U.S. calls on UN to ban drunken diplomats from budget negotiations
The United States on Monday called for drunk diplomats to be barred from United Nations’ budget negotiations.
Annual talks on how much the global body spends have become increasingly tense as western nations call for spending cuts.
“We make the modest proposal that the negotiating rooms should in future be an inebriation-free zone,” Joseph Torsella, deputy US ambassador for management and reform, told the UN General Assembly’s budget committee.
The assembly’s budget body, the Fifth Committee, holds marathon negotiations in December each year on spending and national contributions.
These often last all night for several days in a row so that a vote can be held before the end of year holidays.
The United States is not calling for a ban on alcohol just on drunks, US officials said.
Some envoys have turned up for talks “falling down drunk,” said one diplomat, speaking on condition of anonymity. “On one occasion the note-taker who was meant to be recording the talks was so intoxicated he had to be replaced,” said another. Both spoke on condition of anonymity.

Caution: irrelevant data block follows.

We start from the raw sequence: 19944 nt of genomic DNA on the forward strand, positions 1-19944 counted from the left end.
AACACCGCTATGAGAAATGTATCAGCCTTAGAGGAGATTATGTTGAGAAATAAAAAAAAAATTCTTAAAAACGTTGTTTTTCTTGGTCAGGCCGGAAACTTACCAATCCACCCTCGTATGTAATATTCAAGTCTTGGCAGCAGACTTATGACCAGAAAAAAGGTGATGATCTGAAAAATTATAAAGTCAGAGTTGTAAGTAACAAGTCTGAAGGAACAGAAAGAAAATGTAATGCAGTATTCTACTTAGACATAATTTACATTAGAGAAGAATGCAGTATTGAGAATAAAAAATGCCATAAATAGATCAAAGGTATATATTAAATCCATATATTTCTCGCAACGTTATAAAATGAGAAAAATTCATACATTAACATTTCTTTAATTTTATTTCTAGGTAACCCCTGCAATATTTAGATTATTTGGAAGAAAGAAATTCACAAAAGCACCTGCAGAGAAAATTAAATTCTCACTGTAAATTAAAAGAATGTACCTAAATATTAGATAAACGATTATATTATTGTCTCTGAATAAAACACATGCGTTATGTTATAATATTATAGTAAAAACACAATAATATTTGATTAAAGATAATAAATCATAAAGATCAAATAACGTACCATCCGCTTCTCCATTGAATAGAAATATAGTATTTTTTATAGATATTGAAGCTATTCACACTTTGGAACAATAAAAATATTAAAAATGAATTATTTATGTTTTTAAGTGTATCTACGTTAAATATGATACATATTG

But the comments have caused some controversy. “It is absolutely not the case that everyone at the talks is drunk. All the people doing the negotiating are sober,” said a third diplomat.
“While my government is truly grateful for the strategic opportunities presented by some recent past practices, let’s save the champagne for toasting the successful end of the session, and do some credit to the Fifth Committee’s reputation in the process,” Torsella told the meeting.
More long nights are expected at the current night of talks and many delegations are anxious to get them finished before the Easter holidays start.
Torsella soberly called on his colleagues for more discipline and an end to attempts to block accords by failing to turn up for negotiations.
He warned that if “negotiators do not arrive on time for meetings scheduled on nights and weekends, or simply refuse to meet on a specific item in order to run down the clock, we must conclude that they do not share a commitment to negotiating in good faith, and we will respond accordingly.”